Written by Sam Chavez.
Graphic by Peyton Cabaniss.
I once lived in a box. I lived a life of routine, conformity, and simplicity. Small-town gossip was the world news and everyone knew each other’s names. My home in La Feria, a small town in the Valley or South Texas, holds my roots and will always have a special place in my heart, but one of the best decisions I ever made was to leave it. When I first chose the University of Texas at Austin as the next step in my academic journey, I did not know what to expect. In my mind, I imagined overwhelmingly congested crowds, overbearing skyscrapers, and all the other clichés of a big city. However, I have learned that there is so much more to Austin than meets the eye. Being the only student from my high school’s graduating class at UT, I thought I would live my days in dorm isolation. Instead, I have had the opportunity to explore the campus, as well as parts of the city, where I am able to connect with others based on my ideologies, beliefs, and even my heritage.
Maybe it is the people’s spirits or demeanors, but from my personal experiences, I feel a sense of liberation here in Austin. Girls wear what makes them comfortable regardless of judgment, whether it be non-gender conforming or bold styling. Interraciality is the norm, not the exception; the LGBTQA+ community is proud and not ashamed. Compared to what I was acquainted with back home, this bold embrace of individuality is invigorating and exciting.
Being a woman, I have been conflicted within myself to accept me. Here at UT, I have learned that a woman can be anything she wants to be, despite where she comes from. I have debated for a long time what the perfect woman is: pure yet desirable, smart yet not smart enough to intimidate, social yet quiet. In such a contradictory state, I never felt that I was enough of anything. However, that changed when I meet women on campus like Professor Rachel German, a Ph.D. candidate in the Department of Government. To Professor German, being a strong woman is not necessarily being feminine or overexerting masculinity but in “thinking bigger than the box.” When we can walk outside without worry, without complying to standards, we look beyond what society expects us to be and only then can we be our truest self; this is empowerment. This message is a struggle for some women every day, including myself.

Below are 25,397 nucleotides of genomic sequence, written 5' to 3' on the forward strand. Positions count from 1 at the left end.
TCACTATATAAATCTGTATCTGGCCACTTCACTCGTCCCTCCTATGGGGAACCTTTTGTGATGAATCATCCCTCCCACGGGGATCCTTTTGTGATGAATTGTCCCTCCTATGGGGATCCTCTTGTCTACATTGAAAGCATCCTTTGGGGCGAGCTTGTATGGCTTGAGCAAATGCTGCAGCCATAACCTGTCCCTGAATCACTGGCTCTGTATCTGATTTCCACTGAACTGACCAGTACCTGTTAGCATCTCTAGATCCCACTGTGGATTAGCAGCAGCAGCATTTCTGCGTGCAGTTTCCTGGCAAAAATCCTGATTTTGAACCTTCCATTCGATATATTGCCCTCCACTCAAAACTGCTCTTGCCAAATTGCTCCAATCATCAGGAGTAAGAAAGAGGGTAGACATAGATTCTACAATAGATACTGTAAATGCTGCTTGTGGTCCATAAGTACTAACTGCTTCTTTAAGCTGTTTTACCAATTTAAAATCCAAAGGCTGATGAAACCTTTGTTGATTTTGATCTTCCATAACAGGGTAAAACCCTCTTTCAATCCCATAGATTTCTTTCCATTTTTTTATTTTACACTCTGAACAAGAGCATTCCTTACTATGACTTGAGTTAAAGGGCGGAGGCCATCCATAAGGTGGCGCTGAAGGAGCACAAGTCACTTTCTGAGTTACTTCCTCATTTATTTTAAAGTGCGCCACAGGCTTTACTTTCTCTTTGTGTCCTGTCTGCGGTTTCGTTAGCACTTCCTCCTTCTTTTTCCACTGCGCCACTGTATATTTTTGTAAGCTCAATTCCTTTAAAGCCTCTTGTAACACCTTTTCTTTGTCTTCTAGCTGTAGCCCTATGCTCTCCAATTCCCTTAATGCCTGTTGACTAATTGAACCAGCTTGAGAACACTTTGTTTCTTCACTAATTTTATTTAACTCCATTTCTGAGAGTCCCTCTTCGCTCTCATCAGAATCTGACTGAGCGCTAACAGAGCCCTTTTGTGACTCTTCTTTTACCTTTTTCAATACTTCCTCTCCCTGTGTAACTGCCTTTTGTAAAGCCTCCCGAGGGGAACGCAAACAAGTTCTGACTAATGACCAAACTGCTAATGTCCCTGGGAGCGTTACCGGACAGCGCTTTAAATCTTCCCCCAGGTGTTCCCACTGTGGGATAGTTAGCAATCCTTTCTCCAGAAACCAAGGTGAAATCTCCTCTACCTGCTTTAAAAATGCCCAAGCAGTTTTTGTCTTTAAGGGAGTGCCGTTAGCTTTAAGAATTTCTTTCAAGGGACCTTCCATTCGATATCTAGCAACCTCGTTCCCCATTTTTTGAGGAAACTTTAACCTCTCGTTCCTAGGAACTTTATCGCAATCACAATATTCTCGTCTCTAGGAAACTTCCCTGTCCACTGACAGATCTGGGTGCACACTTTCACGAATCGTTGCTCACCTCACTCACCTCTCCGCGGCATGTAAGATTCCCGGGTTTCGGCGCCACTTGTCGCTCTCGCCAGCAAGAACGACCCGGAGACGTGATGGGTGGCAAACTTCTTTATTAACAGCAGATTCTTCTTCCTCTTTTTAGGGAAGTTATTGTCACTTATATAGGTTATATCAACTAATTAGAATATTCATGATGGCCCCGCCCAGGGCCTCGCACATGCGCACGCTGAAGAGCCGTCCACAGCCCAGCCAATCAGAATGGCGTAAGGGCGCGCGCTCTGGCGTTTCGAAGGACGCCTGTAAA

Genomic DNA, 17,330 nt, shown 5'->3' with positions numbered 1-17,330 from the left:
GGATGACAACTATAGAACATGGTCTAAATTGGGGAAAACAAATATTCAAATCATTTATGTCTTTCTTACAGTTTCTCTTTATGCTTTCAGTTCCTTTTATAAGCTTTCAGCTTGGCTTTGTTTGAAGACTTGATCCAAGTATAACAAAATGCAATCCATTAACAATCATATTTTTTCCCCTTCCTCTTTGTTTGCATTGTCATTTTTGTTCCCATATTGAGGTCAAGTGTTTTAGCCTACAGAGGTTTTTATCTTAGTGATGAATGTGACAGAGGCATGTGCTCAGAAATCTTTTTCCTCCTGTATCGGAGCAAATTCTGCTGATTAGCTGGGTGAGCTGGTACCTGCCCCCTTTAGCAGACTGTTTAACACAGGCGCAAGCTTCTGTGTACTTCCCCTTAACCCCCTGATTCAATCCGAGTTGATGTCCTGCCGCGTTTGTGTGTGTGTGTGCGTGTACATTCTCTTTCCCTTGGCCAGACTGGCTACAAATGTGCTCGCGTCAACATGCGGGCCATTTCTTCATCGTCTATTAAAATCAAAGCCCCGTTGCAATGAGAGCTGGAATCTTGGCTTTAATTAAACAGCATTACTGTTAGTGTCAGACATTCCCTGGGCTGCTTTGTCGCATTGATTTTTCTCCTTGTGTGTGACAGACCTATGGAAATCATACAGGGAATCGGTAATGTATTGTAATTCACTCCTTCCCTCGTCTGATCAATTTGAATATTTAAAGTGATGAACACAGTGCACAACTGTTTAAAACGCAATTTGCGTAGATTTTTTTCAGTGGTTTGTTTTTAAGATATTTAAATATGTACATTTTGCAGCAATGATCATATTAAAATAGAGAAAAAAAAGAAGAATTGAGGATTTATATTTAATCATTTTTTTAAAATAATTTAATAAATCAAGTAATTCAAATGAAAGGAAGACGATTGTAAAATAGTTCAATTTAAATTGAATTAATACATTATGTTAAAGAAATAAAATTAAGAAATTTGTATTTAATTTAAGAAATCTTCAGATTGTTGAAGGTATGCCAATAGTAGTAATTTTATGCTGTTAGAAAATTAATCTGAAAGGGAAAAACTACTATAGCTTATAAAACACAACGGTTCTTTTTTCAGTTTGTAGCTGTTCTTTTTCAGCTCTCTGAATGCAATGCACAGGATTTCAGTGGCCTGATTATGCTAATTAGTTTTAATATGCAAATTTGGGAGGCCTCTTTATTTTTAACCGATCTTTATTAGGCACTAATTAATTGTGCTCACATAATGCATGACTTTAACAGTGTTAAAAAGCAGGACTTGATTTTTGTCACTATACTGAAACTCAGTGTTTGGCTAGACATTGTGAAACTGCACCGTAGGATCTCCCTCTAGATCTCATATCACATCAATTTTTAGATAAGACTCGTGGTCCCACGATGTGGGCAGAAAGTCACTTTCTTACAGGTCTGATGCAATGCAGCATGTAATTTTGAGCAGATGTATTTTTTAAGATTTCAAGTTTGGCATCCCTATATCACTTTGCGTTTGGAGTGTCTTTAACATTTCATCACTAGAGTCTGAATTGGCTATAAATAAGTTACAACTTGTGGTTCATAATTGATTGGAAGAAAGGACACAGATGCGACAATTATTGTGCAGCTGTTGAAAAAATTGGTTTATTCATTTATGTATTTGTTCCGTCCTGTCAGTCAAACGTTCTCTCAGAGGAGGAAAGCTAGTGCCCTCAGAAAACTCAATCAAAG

Here at UT Austin, I have learned to accept myself.
With a last name like “Chavez,” I have learned that being Hispanic is a journey and not a category. Being the daughter of Mexican immigrants with two large, extended families, I have lived with the Mexican culture my whole life, but I was not always willing to accept it. For the first few years of my life, I grew up in a conservative town in West Texas, where I felt like a sore thumb in some way. I questioned why my father’s skin was not as light as the other fathers or why my mother cooked food the way she did. After moving to the Valley, I grew proud of my heritage, yet I still felt abnormal. While I felt too Mexican to belong in one small town, I felt too American to belong in another. My Spanish was too Tex-Mex to be acceptable and my interests too assimilated for some people’s likings. I failed to fit the mold that each side expected of me, so in an attempt to straddle both sides of my identity, I failed to satisfy either. However, I have learned at UT that identity is what you make of it. Playing off of Professor German’s ideology, I have learned that my experience is what defines me, not the status-quo. Thus, I have found pride in my Hispanic identity, even if I do not fit the stereotype of what some perceive a Hispanic to be.
When people say Austin is liberal, I see it as Austin is liberating. Here, people can venture out of their boxes.
Being from a small town has kept me grounded by allowing me to realize how little I knew on the micro-level and helping me identify it on a macro-level. On the East side of Austin, issues like gentrification continue to segregate the poor into decaying neighborhoods due to eminent domain, spiraling many into economic dislocation where it is difficult to close the income and educational disparities. This concentrated poverty has driven many away from the city. Hence, there is a low African American population in Austin and even at UT. There is an underlying inequality between those in power and those affected. Coming from an area like the Valley, where many are plagued by poverty, this truly hits home.
In Austin, there is the slogan, “Keep Austin Weird,” that has rung true for me in many ways. On one hand, the liberal, open environment has been enlightening, whether it be in confronting my past or facing my future. On the other, it simulates the structural issues that I and likely many others face in our communities back home such as poverty and inequality. While a strange parallel, Austin — for me — is a reminder that every new place has something to offer. I cherish my home, roots, and the connections I have made, but the day I packed my bags and overloaded the back of the car, I was freed from expectations and free to grow. For the first time in a long time, I was myself. No longer did I have to hide behind a facade for acceptance or conformity.
Instead, I could be out of the box — and begin building anew.
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